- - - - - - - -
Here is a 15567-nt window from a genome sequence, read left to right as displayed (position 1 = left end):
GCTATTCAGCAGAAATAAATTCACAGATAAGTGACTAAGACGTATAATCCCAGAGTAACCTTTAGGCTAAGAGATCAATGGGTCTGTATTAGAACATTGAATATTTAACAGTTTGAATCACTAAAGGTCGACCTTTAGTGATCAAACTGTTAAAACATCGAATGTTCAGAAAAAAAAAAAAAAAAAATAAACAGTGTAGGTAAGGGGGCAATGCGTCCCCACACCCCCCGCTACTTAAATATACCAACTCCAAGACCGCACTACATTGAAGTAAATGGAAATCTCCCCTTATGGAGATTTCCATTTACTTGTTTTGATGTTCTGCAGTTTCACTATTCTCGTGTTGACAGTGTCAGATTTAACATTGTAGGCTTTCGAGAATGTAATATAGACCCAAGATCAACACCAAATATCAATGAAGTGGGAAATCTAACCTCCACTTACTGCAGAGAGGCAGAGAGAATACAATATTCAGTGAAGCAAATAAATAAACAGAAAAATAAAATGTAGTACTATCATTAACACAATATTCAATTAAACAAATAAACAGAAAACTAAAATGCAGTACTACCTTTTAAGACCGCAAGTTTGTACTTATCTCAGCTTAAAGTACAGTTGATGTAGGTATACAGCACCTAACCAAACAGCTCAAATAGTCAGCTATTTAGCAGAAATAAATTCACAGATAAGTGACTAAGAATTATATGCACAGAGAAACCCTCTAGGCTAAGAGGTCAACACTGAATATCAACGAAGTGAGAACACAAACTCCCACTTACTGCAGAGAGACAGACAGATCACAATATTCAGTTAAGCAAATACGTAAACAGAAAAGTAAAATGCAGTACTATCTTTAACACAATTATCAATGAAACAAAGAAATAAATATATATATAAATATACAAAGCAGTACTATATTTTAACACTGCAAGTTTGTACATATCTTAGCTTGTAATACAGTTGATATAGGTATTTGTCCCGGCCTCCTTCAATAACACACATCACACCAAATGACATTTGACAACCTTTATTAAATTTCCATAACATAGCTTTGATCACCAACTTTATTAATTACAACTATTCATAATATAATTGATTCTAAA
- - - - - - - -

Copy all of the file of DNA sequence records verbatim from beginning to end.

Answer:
Here is a 15567-nt window from a genome sequence, read left to right as displayed (position 1 = left end):
GCTATTCAGCAGAAATAAATTCACAGATAAGTGACTAAGACGTATAATCCCAGAGTAACCTTTAGGCTAAGAGATCAATGGGTCTGTATTAGAACATTGAATATTTAACAGTTTGAATCACTAAAGGTCGACCTTTAGTGATCAAACTGTTAAAACATCGAATGTTCAGAAAAAAAAAAAAAAAAAATAAACAGTGTAGGTAAGGGGGCAATGCGTCCCCACACCCCCCGCTACTTAAATATACCAACTCCAAGACCGCACTACATTGAAGTAAATGGAAATCTCCCCTTATGGAGATTTCCATTTACTTGTTTTGATGTTCTGCAGTTTCACTATTCTCGTGTTGACAGTGTCAGATTTAACATTGTAGGCTTTCGAGAATGTAATATAGACCCAAGATCAACACCAAATATCAATGAAGTGGGAAATCTAACCTCCACTTACTGCAGAGAGGCAGAGAGAATACAATATTCAGTGAAGCAAATAAATAAACAGAAAAATAAAATGTAGTACTATCATTAACACAATATTCAATTAAACAAATAAACAGAAAACTAAAATGCAGTACTACCTTTTAAGACCGCAAGTTTGTACTTATCTCAGCTTAAAGTACAGTTGATGTAGGTATACAGCACCTAACCAAACAGCTCAAATAGTCAGCTATTTAGCAGAAATAAATTCACAGATAAGTGACTAAGAATTATATGCACAGAGAAACCCTCTAGGCTAAGAGGTCAACACTGAATATCAACGAAGTGAGAACACAAACTCCCACTTACTGCAGAGAGACAGACAGATCACAATATTCAGTTAAGCAAATACGTAAACAGAAAAGTAAAATGCAGTACTATCTTTAACACAATTATCAATGAAACAAAGAAATAAATATATATATAAATATACAAAGCAGTACTATATTTTAACACTGCAAGTTTGTACATATCTTAGCTTGTAATACAGTTGATATAGGTATTTGTCCCGGCCTCCTTCAATAACACACATCACACCAAATGACATTTGACAACCTTTATTAAATTTCCATAACATAGCTTTGATCACCAACTTTATTAATTACAACTATTCATAATATAATTGATTCTAAA